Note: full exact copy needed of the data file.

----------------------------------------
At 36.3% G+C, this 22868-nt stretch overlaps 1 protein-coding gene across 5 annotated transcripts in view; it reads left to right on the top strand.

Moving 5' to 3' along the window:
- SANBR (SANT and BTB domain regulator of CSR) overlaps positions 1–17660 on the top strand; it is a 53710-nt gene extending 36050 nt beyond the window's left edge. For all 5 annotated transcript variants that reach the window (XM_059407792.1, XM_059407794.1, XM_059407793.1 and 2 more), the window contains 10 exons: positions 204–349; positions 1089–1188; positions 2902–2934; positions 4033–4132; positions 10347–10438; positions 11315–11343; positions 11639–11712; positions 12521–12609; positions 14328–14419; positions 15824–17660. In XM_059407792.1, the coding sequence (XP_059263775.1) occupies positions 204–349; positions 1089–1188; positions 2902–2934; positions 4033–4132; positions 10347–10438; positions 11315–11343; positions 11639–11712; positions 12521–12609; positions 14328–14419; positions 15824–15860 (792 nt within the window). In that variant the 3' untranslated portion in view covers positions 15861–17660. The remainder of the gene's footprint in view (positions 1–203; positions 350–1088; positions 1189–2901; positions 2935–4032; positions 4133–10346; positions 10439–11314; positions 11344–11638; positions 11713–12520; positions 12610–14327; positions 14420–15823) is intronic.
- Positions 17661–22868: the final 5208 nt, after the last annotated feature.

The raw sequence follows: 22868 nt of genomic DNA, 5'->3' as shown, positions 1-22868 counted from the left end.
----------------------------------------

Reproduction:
At 36.3% G+C, this 22868-nt stretch overlaps 1 protein-coding gene across 5 annotated transcripts in view; it reads left to right on the top strand.

Moving 5' to 3' along the window:
- SANBR (SANT and BTB domain regulator of CSR) overlaps positions 1–17660 on the top strand; it is a 53710-nt gene extending 36050 nt beyond the window's left edge. For all 5 annotated transcript variants that reach the window (XM_059407792.1, XM_059407794.1, XM_059407793.1 and 2 more), the window contains 10 exons: positions 204–349; positions 1089–1188; positions 2902–2934; positions 4033–4132; positions 10347–10438; positions 11315–11343; positions 11639–11712; positions 12521–12609; positions 14328–14419; positions 15824–17660. In XM_059407792.1, the coding sequence (XP_059263775.1) occupies positions 204–349; positions 1089–1188; positions 2902–2934; positions 4033–4132; positions 10347–10438; positions 11315–11343; positions 11639–11712; positions 12521–12609; positions 14328–14419; positions 15824–15860 (792 nt within the window). In that variant the 3' untranslated portion in view covers positions 15861–17660. The remainder of the gene's footprint in view (positions 1–203; positions 350–1088; positions 1189–2901; positions 2935–4032; positions 4133–10346; positions 10439–11314; positions 11344–11638; positions 11713–12520; positions 12610–14327; positions 14420–15823) is intronic.
- Positions 17661–22868: the final 5208 nt, after the last annotated feature.

The raw sequence follows: 22868 nt of genomic DNA, 5'->3' as shown, positions 1-22868 counted from the left end.